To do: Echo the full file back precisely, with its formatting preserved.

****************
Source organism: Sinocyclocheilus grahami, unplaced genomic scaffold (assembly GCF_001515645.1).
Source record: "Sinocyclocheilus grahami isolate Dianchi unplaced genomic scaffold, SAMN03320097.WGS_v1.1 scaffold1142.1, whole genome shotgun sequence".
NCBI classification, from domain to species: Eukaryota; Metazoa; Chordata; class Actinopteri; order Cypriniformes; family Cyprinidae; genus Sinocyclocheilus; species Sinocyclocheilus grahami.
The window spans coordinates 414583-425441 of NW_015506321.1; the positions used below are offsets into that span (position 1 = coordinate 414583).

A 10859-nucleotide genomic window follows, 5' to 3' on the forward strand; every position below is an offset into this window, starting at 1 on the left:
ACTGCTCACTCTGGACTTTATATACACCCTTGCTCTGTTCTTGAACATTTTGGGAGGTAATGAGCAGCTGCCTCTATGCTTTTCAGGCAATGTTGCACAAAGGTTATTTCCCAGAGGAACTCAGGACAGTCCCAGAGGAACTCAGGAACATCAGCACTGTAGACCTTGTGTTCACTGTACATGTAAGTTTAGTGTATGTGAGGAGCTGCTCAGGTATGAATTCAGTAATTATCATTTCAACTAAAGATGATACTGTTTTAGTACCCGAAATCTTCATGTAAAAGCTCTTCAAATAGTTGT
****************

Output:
Source organism: Sinocyclocheilus grahami, unplaced genomic scaffold (assembly GCF_001515645.1).
Source record: "Sinocyclocheilus grahami isolate Dianchi unplaced genomic scaffold, SAMN03320097.WGS_v1.1 scaffold1142.1, whole genome shotgun sequence".
NCBI classification, from domain to species: Eukaryota; Metazoa; Chordata; class Actinopteri; order Cypriniformes; family Cyprinidae; genus Sinocyclocheilus; species Sinocyclocheilus grahami.
The window spans coordinates 414583-425441 of NW_015506321.1; the positions used below are offsets into that span (position 1 = coordinate 414583).

A 10859-nucleotide genomic window follows, 5' to 3' on the forward strand; every position below is an offset into this window, starting at 1 on the left:
ACTGCTCACTCTGGACTTTATATACACCCTTGCTCTGTTCTTGAACATTTTGGGAGGTAATGAGCAGCTGCCTCTATGCTTTTCAGGCAATGTTGCACAAAGGTTATTTCCCAGAGGAACTCAGGACAGTCCCAGAGGAACTCAGGAACATCAGCACTGTAGACCTTGTGTTCACTGTACATGTAAGTTTAGTGTATGTGAGGAGCTGCTCAGGTATGAATTCAGTAATTATCATTTCAACTAAAGATGATACTGTTTTAGTACCCGAAATCTTCATGTAAAAGCTCTTCAAATAGTTGT